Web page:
Opinion: Google Stadia won’t be the end of consoles

Google Stadia now has a launch date and now more than ever, this new ambitious project by the Mountain View giant seems to arouse in many idea as suggestive as it is surreal: the end of the era of consoles as we know them now.

The truth, in my opinion, is that there is nothing to worry about: Google Stadia will not be the end of the consoles. The tabloid headlines that say otherwise do not take into account a number of aspects which, in my opinion, will prevent mass migration from owning a hardware game dedicated to the streaming of the games offered by Big G.

Before giving you any ideas about it, however, let’s briefly review what Google Stadia is about.

What is Google Stadia?

Originally born as Project Stream in 2018, Google Stadia is the first game streaming service in the worldThe advantage of this approach is that it allows its users to play a series of high quality videogame titles without requiring dedicated hardware or local installations. The games are in fact performed directly by Google’s servers, guaranteeing performance equivalent to the best gaming PCs and transmission quality up to 4K 60fps with HDR and 5.1 surround sound support .

Also Read: Official Google Stadia: here are the prices, games, launch date, supported devices and requirements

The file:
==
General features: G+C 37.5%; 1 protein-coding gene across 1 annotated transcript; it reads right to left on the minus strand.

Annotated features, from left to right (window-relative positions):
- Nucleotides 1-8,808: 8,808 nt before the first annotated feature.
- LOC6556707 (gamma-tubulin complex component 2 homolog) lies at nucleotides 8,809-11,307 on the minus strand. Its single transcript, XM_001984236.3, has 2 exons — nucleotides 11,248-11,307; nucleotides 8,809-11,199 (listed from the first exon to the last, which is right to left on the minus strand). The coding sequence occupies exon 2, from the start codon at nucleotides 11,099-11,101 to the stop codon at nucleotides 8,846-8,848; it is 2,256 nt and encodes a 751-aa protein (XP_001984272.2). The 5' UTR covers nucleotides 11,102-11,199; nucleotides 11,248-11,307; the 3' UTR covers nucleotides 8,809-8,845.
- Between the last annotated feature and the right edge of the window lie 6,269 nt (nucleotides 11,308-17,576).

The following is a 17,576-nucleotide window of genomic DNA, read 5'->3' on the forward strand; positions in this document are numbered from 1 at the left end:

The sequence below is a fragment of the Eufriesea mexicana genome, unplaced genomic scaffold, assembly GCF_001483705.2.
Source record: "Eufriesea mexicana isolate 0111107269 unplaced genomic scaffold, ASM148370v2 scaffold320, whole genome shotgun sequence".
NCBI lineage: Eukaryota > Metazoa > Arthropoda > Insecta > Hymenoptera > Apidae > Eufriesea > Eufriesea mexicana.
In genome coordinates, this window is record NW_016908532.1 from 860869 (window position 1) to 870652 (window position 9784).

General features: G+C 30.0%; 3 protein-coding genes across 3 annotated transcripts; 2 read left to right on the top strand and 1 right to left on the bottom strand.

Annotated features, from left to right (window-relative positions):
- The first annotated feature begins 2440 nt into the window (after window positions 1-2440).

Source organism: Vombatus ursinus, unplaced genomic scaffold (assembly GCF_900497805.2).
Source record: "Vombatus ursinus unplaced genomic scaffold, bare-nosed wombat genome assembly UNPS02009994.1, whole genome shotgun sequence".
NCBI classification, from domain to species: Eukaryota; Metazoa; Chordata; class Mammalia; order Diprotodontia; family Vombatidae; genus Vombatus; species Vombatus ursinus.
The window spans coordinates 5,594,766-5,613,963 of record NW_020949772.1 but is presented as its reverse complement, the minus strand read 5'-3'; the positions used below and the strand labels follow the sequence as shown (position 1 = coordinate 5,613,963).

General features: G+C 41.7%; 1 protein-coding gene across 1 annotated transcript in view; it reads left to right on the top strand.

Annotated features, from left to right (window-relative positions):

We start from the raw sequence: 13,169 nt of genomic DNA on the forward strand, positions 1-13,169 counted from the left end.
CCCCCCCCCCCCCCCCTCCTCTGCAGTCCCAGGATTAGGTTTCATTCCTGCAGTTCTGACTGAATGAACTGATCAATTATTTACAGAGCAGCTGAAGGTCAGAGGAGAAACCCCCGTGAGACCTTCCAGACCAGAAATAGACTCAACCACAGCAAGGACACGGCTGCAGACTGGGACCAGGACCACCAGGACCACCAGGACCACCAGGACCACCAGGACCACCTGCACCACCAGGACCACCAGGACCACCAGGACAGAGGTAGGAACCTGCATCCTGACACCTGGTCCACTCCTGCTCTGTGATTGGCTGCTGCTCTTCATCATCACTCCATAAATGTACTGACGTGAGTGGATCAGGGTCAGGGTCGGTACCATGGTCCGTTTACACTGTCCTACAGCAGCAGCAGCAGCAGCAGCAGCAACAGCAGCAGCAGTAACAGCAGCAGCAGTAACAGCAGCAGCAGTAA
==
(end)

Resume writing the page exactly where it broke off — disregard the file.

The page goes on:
In short, Stadia promises to democratize and simplify the gaming experience by cutting the costs of purchasing a console or PC and eliminating the burden of heavy game downloads and updates before entering the action. The only essential requirement is a reliable internet connection with a download speed of at least 10 Mbps .

But that’s not all, as Stadia allows you to play on various platforms, resuming every time you save on any of them. All you need is access to a TV with Chromecast Ultra, a PC or a mobile device (smartphone or tablet) and a controller (even another console) to immerse yourself in the game world.

Google Stadia will not be the end of the consoles

Although at first glance Stadia may seem to be the Holy Grail of gaming of the future, in my opinion it will not succeed in supplanting the traditional consoles to which we are accustomed.

Super Mario, Ratchet & Clank and Master Chief: exclusives matter